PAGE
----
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Queer theory was coined in the early 1990s to name a growing body of scholarship that analyzed the experiences of lesbian, gay, bisexual, and transgender (LGBT) people and theorized the power dynamics that situated those identities as abnormal in relationship to heterosexuality, marriage, and procreation. This literature has emphasized that sex, gender, and sexuality are historically and culturally defined. Its approach is to “queer” or to destabilize the presumed naturalness of heterosexuality and conventional gender performance. In doing so, queer theorists have challenged both conservatives’ claim that heterosexuality is the only natural expression of human sexuality and mainstream LGBT activists’ counterassertion that sexual orientation and gender identity are inborn.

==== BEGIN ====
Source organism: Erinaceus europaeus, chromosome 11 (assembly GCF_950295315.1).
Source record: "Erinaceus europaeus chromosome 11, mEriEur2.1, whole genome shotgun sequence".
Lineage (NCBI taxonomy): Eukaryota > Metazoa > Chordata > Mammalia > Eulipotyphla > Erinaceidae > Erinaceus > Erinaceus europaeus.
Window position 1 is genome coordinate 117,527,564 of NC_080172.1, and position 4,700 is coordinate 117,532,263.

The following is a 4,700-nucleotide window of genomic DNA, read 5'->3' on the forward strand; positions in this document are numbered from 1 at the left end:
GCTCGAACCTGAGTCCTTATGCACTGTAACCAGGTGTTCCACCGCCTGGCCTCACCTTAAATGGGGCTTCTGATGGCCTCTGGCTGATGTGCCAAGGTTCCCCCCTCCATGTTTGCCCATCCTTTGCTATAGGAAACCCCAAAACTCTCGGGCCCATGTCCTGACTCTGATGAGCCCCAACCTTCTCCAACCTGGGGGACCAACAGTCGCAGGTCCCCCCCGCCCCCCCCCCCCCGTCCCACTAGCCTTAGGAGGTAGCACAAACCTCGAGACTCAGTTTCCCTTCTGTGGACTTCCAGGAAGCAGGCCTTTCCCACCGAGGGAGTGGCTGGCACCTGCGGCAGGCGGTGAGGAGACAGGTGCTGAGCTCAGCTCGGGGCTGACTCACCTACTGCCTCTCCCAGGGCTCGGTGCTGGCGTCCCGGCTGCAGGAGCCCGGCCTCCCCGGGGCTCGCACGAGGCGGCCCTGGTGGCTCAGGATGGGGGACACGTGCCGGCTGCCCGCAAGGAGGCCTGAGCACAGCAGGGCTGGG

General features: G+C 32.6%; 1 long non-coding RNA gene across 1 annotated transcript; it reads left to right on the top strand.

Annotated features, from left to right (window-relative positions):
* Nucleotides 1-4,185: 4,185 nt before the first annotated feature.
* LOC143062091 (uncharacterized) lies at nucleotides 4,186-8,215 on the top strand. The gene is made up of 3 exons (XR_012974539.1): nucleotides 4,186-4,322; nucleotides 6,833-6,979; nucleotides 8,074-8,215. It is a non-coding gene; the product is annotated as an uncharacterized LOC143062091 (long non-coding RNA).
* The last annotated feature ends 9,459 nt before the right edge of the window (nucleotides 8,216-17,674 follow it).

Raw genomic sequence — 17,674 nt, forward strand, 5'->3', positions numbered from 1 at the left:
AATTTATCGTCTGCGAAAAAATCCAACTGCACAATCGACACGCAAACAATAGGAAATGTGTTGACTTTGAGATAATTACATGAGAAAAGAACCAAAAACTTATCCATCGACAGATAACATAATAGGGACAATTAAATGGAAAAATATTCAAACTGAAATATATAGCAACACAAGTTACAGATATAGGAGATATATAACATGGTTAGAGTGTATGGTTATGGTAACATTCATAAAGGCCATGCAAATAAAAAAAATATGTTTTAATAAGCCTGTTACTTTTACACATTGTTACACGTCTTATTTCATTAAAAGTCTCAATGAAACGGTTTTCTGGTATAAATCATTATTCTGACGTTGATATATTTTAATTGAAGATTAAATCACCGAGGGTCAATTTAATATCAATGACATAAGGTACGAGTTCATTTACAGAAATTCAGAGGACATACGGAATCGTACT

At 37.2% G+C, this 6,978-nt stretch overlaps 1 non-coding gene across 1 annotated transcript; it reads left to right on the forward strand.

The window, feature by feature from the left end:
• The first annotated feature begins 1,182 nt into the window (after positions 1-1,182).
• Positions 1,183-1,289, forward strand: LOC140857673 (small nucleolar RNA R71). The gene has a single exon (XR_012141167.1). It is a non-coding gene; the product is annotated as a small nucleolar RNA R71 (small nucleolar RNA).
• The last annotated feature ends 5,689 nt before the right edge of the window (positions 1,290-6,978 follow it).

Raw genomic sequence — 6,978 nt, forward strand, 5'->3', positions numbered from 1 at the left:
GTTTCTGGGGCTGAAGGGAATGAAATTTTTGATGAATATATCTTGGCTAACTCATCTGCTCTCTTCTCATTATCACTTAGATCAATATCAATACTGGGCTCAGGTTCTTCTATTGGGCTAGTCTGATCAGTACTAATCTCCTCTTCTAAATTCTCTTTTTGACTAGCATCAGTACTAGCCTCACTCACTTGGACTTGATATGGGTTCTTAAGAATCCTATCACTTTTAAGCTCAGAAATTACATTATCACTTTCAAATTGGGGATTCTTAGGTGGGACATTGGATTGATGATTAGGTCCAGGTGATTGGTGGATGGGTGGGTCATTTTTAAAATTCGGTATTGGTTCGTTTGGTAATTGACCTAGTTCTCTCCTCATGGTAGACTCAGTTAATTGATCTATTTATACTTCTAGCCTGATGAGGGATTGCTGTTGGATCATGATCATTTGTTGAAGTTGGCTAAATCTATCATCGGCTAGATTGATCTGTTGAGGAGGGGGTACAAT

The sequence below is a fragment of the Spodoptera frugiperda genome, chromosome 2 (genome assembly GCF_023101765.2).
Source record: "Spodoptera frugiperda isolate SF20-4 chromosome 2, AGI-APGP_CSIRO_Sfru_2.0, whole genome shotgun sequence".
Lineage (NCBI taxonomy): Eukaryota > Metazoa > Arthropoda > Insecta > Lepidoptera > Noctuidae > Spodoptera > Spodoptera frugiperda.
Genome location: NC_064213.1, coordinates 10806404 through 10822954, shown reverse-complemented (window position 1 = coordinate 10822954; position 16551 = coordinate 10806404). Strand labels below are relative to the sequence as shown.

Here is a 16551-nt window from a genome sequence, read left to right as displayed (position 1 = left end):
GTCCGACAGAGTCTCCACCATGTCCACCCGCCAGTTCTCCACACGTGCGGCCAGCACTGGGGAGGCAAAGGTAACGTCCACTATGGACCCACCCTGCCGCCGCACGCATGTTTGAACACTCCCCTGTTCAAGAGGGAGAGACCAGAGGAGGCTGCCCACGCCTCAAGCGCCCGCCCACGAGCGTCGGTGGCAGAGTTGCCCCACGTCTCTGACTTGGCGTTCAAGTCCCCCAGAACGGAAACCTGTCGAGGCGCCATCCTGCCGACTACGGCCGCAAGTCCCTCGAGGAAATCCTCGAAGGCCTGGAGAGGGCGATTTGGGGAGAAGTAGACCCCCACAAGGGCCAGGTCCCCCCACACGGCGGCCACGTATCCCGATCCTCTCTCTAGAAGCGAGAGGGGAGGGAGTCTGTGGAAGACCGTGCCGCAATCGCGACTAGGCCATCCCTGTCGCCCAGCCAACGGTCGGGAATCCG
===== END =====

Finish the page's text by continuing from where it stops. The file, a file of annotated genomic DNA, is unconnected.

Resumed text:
As scholars have taken up these insights in the study of global religion, they have conveyed that, ...

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